TUESDAY, July 23 (HealthDay News) -- It's rare for men to
contract an oral HPV infection, but single men and smokers face a
relatively greater risk, a new study suggests.
The study, published online recently in
The Lancet,followed more than 1,600 men to chart rates of
oral infection with HPV, or human papillomavirus. HPV, which can
cause genital and anal warts, is the most commonly transmitted
sexual infection in the United States. Some strains of the virus
can eventually lead to cancer.
But it has not been fully clear how often HPV infects the mouth
and throat. The answer, at least in healthy men, is not very often,
based on the new findings.
However, being single or being a smoker were risk factors for
initial infection. Smokers had nearly three times the risk of a
cancer-linked HPV infection, versus nonsmokers. Singles were about
three to four times more likely to contract a cancer-linked
infection than men who were married or living with someone.
Overall, less than 2 percent of the study participants
contracted an HPV strain linked to an increased cancer risk in one
year. And for most men, the immune system cleared the virus within
The findings are "reassuring," partly because it's persistent
infections that present a cancer risk, said Dr. Edgar Simard, a
researcher with the American Cancer Society who was not involved in
Cervical cancer is the best-known HPV-linked cancer. But HPV
infections of the mouth and throat can promote oropharyngeal cancer
-- which affects the back of the throat, base of the tongue and
It's a rare cancer, but the number of cases tied to HPV is on
the rise in the United States. No one knows why, Simard said.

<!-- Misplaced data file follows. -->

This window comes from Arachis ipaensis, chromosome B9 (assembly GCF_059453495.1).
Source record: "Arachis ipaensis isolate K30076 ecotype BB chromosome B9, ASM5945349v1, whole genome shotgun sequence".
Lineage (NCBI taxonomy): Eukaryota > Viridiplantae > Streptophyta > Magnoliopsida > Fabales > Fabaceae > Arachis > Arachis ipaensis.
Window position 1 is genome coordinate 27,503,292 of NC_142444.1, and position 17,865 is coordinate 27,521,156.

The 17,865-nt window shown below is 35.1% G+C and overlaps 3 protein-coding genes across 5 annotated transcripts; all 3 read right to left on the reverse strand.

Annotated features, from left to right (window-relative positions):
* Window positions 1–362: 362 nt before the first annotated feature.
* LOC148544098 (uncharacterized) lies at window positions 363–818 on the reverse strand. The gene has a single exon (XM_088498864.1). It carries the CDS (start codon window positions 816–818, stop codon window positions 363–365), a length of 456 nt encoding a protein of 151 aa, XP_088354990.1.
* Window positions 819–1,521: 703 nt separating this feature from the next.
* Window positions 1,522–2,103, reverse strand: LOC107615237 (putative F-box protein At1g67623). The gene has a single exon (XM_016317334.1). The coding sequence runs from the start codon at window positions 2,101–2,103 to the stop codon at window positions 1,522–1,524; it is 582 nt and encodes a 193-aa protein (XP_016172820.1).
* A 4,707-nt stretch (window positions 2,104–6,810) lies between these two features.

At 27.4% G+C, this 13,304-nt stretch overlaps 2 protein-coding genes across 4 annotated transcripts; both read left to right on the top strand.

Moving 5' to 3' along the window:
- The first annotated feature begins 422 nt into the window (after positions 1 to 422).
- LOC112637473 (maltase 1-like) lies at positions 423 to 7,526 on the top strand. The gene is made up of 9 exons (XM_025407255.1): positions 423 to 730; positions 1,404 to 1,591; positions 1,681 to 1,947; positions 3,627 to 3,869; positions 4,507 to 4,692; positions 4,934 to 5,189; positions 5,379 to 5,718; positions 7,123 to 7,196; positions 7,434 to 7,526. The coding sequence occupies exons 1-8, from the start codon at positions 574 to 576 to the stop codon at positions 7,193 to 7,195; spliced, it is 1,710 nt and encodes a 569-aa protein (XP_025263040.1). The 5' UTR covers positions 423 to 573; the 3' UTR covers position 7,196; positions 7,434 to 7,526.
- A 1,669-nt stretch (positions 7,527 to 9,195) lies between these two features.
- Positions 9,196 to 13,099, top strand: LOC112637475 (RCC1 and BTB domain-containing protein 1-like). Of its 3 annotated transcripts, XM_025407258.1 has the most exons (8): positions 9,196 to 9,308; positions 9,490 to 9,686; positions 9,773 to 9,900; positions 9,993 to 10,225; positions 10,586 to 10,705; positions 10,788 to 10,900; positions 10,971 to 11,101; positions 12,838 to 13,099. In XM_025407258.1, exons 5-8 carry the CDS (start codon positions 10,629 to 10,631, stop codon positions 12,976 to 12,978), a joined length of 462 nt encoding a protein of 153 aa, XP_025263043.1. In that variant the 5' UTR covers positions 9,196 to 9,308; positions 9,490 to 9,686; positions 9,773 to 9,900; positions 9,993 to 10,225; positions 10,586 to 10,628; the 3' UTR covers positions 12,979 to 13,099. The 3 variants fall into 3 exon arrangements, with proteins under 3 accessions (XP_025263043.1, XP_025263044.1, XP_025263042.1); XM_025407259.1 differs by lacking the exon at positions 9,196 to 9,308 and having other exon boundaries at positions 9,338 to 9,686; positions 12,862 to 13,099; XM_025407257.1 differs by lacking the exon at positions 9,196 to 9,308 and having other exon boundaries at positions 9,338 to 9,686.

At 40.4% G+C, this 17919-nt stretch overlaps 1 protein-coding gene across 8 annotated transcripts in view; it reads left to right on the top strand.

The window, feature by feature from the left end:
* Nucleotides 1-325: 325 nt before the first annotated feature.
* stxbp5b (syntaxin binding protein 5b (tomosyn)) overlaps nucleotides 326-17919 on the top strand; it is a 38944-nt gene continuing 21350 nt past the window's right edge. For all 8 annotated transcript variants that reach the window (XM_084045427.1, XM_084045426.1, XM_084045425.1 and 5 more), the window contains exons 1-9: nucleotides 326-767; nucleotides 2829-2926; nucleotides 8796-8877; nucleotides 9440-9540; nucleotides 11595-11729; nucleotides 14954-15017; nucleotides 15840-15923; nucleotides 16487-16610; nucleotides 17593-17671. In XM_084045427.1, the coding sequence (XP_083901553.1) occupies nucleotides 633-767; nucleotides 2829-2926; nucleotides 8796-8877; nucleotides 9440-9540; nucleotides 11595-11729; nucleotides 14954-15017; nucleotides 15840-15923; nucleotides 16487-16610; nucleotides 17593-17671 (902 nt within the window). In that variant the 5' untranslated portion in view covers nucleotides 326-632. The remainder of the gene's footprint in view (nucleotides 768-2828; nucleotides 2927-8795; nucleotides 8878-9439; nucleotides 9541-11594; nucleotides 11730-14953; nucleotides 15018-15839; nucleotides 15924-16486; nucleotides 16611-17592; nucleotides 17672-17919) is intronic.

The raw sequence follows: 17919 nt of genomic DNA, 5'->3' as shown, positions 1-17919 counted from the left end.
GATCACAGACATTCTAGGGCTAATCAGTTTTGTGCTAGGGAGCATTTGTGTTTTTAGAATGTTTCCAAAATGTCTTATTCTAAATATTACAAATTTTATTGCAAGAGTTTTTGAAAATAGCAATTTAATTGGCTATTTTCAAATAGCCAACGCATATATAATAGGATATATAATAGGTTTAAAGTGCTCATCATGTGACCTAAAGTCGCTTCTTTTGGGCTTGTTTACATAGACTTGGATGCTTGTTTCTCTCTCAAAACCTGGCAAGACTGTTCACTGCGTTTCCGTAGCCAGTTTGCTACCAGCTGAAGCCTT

HPV-linked throat cancer recently came to the public's attention
when the British newspaper
The Guardianreported that actor Michael Douglas' recent bout
with the disease might have been caused by oral sex. Douglas is
also a longtime smoker.
To figure out how to prevent HPV-linked oropharyngeal cancer,
"we need to improve our understanding of the risks associated with
oral HPV infection and persistence," said researcher Christine
Pierce Campbell, a postdoctoral fellow at the Moffitt Cancer Center
in Tampa, Fla.
The reasons aren't clear, according to Pierce Campbell. But she
speculated that single men tend to have riskier sexual behaviors.
As for smoking, it's possible that inflammation in the oral cavity,
and a dampened immune system, make people more vulnerable to an HPV
"That's a plausible explanation," Simard agreed. "It makes sense biologically." He added, though, that smokers may also just happen to have different sexual practices than nonsmokers. "Is smoking a proxy for some risky sexual behavior?" he said.
Regardless, smoking is a bad idea -- so the fact that it's
linked to oral HPV infection is another strike against it,
according to Pierce Campbell. "If you smoke, quit. If you don't
smoke, don't start," she said.
But a big question this study doesn't answer, Simard said, is,
what are the risk factors for a persistent oral HPV infection?
"It's the persistent infections we're worried about," he said.
Since persistent oral HPV infections are thankfully rare, it
will take a large, long-term study to figure out why some people
continue to harbor the virus, according to Simard.
There are two vaccines against the most common cancer-linked HPV
strains. Experts recommend that all children ages 11 and 12 be
vaccinated, which involves a series of three shots. Older girls and
young women up to age 26 are advised to get "catch-up" shots if
they've never been vaccinated. The same advice goes for boys and
men ages 13 to 21.
The vaccines -- Merck's Gardasil and GlaxoSmithKline's Cervarix
-- are known to ward off genital and anal HPV infections. But
studies have not yet shown whether they prevent oral
But, Pierce Campbell said, "we have no reason to believe that
these vaccines will not be effective against oral HPV
Learn more about HPV and cancer from the
U.S. National Cancer Institute.
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